Federal paid leave laws may be on the way

And here are the details, such that they are.

In his address to the Joint Session of Congress on Wednesday evening, President Joe Biden formally announced (among other things) the paid leave provisions of his American Families Plan.

The American Families Plan is available here, and the paid leave discussion is on pages 8 and 9.


The specifics of the paid leave proposal could be more . . . specific. But here is the information we have right now:

Employees would eventually be entitled to take up to 12 weeks of paid leave per year for a number of reasons, including the following:

  • The employee's own illness
  • The illness of a family member
  • A new child
  • Military deployment of a family member
  • Treatment for or recovery from sexual assault, stalking, or domestic violence
  • Bereavement

Notice I said "eventually." The paid leave would be phased in over 10 years. However, three days of paid bereavement leave would be available from the beginning.

The program will provide workers $4,000 a month, with a minimum of two-thirds average weekly wages replaced, rising to 80 percent for the lowest wage workers.

That is from the President's proposal. I can't paraphrase it because I don't understand what it means. Media sources seem to think it means "two-thirds of average weekly wages replaced (or 80 percent for low wage workers), up to a maximum of $4,000 a month." Probably so, but that isn't really what the proposal says. Surely the actual legislation will be more clear. 

And we don't yet know how "lowest wage workers" will be defined.

The President estimates that the cost of this plan will be $225 billion over the next 10 years, which sounds a bit optimistic. The cost of a much more modest paid leave proposal championed by Ivanka Trump -- which would have applied only to parental leave, would have provided only eight weeks of paid leave, would have been capped at $600 a week, and would have been funded by a "small" tax increase and reductions to the budget in other areas -- was estimated to cost $500 billion over 10 years.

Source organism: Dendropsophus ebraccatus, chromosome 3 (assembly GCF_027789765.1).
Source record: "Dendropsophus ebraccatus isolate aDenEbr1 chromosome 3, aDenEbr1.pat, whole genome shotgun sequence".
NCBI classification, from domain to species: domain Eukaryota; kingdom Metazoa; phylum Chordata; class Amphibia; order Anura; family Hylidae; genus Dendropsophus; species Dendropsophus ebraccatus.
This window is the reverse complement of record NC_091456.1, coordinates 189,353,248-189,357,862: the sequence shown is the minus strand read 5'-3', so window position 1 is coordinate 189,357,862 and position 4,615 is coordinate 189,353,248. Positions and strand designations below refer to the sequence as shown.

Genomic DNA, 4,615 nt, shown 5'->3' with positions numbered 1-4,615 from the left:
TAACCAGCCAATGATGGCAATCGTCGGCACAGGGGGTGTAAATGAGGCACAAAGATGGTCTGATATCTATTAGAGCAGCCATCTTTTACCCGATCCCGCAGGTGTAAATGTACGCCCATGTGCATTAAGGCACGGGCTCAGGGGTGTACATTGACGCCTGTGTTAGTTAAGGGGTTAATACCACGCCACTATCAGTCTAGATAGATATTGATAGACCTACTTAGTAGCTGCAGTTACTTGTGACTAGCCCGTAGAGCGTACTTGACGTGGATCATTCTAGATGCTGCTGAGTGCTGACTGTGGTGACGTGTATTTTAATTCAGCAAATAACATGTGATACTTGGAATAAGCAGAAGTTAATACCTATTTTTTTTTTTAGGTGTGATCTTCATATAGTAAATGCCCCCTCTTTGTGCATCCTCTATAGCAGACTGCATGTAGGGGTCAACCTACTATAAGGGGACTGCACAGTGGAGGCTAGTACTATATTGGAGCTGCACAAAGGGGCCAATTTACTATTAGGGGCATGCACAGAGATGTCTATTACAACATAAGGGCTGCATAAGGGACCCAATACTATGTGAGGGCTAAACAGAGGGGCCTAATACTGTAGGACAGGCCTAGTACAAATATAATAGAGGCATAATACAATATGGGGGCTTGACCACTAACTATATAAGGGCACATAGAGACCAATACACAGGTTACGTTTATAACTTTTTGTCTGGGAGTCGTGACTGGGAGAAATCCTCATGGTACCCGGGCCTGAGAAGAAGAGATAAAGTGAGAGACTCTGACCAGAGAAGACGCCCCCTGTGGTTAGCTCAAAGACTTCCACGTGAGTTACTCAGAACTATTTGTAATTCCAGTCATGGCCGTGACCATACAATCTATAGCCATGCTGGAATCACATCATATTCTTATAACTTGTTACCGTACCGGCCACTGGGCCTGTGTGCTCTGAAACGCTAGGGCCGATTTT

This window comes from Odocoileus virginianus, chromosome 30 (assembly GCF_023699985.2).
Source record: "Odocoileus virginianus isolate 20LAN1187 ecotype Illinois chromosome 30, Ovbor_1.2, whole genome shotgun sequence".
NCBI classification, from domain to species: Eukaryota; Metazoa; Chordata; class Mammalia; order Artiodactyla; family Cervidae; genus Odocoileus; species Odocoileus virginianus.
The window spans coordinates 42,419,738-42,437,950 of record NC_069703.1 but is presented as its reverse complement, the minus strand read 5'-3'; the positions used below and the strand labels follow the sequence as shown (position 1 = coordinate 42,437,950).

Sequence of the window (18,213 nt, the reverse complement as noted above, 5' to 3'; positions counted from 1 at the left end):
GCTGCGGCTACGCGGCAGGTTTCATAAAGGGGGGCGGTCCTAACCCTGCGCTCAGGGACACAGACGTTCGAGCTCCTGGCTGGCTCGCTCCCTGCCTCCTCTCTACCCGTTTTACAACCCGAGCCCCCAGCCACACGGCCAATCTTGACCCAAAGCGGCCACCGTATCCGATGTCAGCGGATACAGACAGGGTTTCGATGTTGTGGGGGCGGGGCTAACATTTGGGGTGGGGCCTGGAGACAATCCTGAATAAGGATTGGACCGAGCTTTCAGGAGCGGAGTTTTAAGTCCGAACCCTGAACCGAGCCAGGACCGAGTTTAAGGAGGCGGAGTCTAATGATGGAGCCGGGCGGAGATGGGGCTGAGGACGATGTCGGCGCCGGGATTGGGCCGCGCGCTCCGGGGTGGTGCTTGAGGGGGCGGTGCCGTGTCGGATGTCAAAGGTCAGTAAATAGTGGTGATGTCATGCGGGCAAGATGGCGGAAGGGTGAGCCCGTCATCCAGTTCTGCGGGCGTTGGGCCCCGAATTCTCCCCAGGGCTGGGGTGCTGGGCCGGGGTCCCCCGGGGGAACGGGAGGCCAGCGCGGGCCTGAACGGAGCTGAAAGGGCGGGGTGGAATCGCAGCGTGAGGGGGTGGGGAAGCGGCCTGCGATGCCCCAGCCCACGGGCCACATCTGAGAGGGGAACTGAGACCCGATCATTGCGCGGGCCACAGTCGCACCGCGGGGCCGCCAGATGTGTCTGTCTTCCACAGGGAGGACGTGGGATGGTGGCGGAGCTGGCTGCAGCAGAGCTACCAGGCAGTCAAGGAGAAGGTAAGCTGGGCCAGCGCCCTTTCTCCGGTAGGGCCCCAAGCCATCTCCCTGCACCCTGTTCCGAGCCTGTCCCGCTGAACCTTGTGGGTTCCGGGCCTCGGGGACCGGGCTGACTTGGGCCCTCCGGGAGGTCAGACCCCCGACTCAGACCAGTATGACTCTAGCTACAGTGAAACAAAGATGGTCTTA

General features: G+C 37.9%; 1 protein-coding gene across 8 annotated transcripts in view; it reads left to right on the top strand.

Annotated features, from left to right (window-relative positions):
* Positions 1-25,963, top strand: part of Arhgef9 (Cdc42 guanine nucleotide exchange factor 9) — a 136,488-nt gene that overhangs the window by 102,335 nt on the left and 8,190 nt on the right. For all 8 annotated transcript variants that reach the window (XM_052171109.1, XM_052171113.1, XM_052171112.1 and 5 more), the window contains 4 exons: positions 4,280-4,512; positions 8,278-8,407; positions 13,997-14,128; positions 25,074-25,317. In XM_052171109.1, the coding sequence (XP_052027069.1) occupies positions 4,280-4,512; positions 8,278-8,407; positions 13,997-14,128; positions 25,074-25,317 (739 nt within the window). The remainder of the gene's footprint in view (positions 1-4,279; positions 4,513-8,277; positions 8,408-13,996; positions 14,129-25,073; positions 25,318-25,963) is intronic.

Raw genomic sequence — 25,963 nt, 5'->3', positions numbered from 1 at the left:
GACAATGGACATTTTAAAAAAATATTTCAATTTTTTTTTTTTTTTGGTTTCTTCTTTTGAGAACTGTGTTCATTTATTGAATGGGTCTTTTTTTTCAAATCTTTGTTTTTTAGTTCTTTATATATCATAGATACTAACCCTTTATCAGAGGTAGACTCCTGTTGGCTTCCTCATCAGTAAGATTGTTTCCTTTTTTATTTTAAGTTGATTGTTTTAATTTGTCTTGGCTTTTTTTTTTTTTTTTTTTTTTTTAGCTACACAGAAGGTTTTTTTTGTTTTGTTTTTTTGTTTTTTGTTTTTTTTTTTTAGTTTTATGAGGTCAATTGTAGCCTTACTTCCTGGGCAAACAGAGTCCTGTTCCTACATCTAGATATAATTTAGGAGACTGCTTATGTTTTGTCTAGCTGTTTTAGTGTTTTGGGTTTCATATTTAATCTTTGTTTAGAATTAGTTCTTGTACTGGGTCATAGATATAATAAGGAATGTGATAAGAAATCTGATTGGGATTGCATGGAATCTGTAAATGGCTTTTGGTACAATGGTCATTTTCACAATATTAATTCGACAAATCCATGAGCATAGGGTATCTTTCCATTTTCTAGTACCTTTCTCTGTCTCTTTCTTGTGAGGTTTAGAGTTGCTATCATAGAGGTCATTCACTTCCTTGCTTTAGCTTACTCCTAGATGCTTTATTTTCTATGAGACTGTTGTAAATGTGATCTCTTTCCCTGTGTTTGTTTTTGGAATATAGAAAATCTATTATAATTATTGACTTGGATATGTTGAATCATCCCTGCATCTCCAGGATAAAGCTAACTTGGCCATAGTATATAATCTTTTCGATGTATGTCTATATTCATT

How likely is the American Families Plan to pass?

The "plan for the Plan" is to introduce it via the budget reconciliation process. If successful, that would allow it pass the Senate with a simple majority vote and no filibustering, making it almost certain to be enacted.

But some commentators have questioned whether the Democrats can pull that off. If not, then the AFP would have to pass the Senate with 60 votes, which is not likely.

There's no need to shout.

Healthy Families Act

President Biden also called on Congress to pass the Healthy Families Act, which was reintroduced on April 13 and would require employers with 15 or more employees to provide employees with seven days of paid sick leave per year. The qualifying reasons in the pending House bill have some overlap with the American Families Plan:

  • Physical or mental illness, injury, or medical condition
  • Obtaining a diagnosis, care, or preventive care
  • Attendance at required meetings at a school which the employee's child is attending because of a medical condition or disability
  • Obtaining various types of assistance related to sexual assault, stalking, or domestic violence

Here is a copy of the House bill. If enacted, the U.S. Department of Labor would have 180 days (six months) to issue regulations, and the law would take effect six months after that (total of one year after enactment).

Don't "leave" -- we will keep you posted!

Robin Shea has 30 years' experience in employment litigation, including Title VII and the Age Discrimination in Employment Act, the Americans with Disabilities Act (including the Amendments Act). 
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